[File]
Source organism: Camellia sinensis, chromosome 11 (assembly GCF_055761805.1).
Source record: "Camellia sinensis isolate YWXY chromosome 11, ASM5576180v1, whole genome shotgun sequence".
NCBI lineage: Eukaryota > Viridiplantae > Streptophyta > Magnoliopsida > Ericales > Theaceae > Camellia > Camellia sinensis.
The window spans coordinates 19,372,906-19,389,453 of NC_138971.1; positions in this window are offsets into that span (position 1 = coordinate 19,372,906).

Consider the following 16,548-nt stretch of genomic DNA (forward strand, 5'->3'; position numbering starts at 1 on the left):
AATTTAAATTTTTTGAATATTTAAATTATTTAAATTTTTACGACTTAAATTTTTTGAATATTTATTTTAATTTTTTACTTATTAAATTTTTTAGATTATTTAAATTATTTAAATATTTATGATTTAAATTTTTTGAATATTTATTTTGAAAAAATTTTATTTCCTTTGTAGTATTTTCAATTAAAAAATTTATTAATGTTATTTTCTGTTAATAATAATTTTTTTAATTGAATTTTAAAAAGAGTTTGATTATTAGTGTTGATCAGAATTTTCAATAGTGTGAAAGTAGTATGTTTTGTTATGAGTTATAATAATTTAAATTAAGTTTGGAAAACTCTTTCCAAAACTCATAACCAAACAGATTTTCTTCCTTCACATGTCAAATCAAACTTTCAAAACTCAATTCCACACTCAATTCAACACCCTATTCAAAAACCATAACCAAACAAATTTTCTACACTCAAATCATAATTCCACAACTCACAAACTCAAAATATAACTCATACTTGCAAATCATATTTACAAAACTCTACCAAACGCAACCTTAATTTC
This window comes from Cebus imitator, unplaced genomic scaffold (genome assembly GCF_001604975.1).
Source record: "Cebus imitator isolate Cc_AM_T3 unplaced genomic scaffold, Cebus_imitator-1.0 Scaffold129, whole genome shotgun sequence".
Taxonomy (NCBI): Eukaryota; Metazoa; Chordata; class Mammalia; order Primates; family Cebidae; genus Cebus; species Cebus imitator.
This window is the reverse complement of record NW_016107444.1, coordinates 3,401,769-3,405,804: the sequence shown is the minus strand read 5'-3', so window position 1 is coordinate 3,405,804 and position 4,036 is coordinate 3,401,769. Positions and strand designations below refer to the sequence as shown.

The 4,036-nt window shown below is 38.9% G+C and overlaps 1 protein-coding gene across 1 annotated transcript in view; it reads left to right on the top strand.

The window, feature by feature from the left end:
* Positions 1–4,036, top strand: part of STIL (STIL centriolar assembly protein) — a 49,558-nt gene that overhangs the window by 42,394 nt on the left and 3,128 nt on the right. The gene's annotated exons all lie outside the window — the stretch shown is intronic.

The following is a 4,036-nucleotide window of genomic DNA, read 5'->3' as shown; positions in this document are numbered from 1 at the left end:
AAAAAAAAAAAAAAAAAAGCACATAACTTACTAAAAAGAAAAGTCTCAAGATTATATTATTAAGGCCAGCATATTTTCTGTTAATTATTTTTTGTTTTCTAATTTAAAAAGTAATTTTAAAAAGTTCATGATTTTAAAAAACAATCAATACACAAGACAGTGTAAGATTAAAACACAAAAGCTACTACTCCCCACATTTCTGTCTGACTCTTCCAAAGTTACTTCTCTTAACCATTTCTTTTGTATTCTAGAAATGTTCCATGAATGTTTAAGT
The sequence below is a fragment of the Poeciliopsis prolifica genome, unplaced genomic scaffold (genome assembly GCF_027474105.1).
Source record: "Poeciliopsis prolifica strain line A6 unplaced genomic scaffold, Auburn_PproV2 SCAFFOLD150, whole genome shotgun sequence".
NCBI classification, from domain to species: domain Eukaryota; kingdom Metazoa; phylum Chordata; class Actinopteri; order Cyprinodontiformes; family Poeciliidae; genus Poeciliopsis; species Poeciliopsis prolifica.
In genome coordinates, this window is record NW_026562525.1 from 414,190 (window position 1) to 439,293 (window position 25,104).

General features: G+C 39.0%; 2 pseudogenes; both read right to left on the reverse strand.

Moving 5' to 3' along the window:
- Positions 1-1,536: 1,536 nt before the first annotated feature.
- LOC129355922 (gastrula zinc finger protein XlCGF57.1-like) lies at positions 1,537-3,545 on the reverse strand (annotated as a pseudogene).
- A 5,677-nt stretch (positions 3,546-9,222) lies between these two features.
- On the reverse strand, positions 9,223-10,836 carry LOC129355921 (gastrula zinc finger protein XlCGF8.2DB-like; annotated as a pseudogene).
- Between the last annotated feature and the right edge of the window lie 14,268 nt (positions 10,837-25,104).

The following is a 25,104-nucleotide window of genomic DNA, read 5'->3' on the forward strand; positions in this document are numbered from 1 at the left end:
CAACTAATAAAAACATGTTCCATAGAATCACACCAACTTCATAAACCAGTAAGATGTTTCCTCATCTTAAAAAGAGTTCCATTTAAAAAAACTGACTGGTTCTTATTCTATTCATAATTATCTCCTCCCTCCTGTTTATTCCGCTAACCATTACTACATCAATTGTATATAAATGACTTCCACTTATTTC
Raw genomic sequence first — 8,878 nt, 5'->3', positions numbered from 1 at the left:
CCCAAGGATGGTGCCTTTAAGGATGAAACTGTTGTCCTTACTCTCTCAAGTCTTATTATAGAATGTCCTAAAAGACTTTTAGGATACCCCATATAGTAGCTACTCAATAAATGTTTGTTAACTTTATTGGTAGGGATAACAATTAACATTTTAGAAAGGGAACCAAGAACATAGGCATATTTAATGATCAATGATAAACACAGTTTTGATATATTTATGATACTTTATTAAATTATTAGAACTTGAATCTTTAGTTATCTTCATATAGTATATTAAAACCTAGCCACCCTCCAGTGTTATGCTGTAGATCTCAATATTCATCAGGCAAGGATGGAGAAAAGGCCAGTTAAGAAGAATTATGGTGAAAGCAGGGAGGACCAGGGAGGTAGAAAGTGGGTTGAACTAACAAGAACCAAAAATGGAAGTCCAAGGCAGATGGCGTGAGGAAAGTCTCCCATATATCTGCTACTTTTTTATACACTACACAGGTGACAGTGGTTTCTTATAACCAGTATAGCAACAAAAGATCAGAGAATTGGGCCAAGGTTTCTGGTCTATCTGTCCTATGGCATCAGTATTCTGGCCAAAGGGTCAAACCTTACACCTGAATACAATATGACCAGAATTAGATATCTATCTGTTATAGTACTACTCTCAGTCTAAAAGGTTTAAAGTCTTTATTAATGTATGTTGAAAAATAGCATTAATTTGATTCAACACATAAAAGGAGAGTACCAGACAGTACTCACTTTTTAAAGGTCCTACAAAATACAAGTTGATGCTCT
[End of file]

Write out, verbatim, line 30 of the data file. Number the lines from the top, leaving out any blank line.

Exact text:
CCCAAGGATGGTGCCTTTAAGGATGAAACTGTTGTCCTTACTCTCTCAAGTCTTATTATAGAATGTCCTAAAAGACTTTTAGGATACCCCATATAGTAGCTACTCAATAAATGTTTGTTAACTTTATTGGTAGGGATAACAATTAACATTTTAGAAAGGGAACCAAGAACATAGGCATATTTAATGATCAATGATAAACACAGTTTTGATATATTTATGATACTTTATTAAATTATTAGAACTTGAATCTTTAGTTATCTTCATATAGTATATTAAAACCTAGCCACCCTCCAGTGTTATGCTGTAGATCTCAATATTCATCAGGCAAGGATGGAGAAAAGGCCAGTTAAGAAGAATTATGGTGAAAGCAGGGAGGACCAGGGAGGTAGAAAGTGGGTTGAACTAACAAGAACCAAAAATGGAAGTCCAAGGCAGATGGCGTGAGGAAAGTCTCCCATATATCTGCTACTTTTTTATACACTACACAGGTGACAGTGGTTTCTTATAACCAGTATAGCAACAAAAGATCAGAGAATTGGGCCAAGGTTTCTGGTCTATCTGTCCTATGGCATCAGTATTCTGGCCAAAGGGTCAAACCTTACACCTGAATACAATATGACCAGAATTAGATATCTATCTGTTATAGTACTACTCTCAGTCTAAAAGGTTTAAAGTCTTTATTAATGTATGTTGAAAAATAGCATTAATTTGATTCAACACATAAAAGGAGAGTACCAGACAGTACTCACTTTTTAAAGGTCCTACAAAATACAAGTTGATGCTCT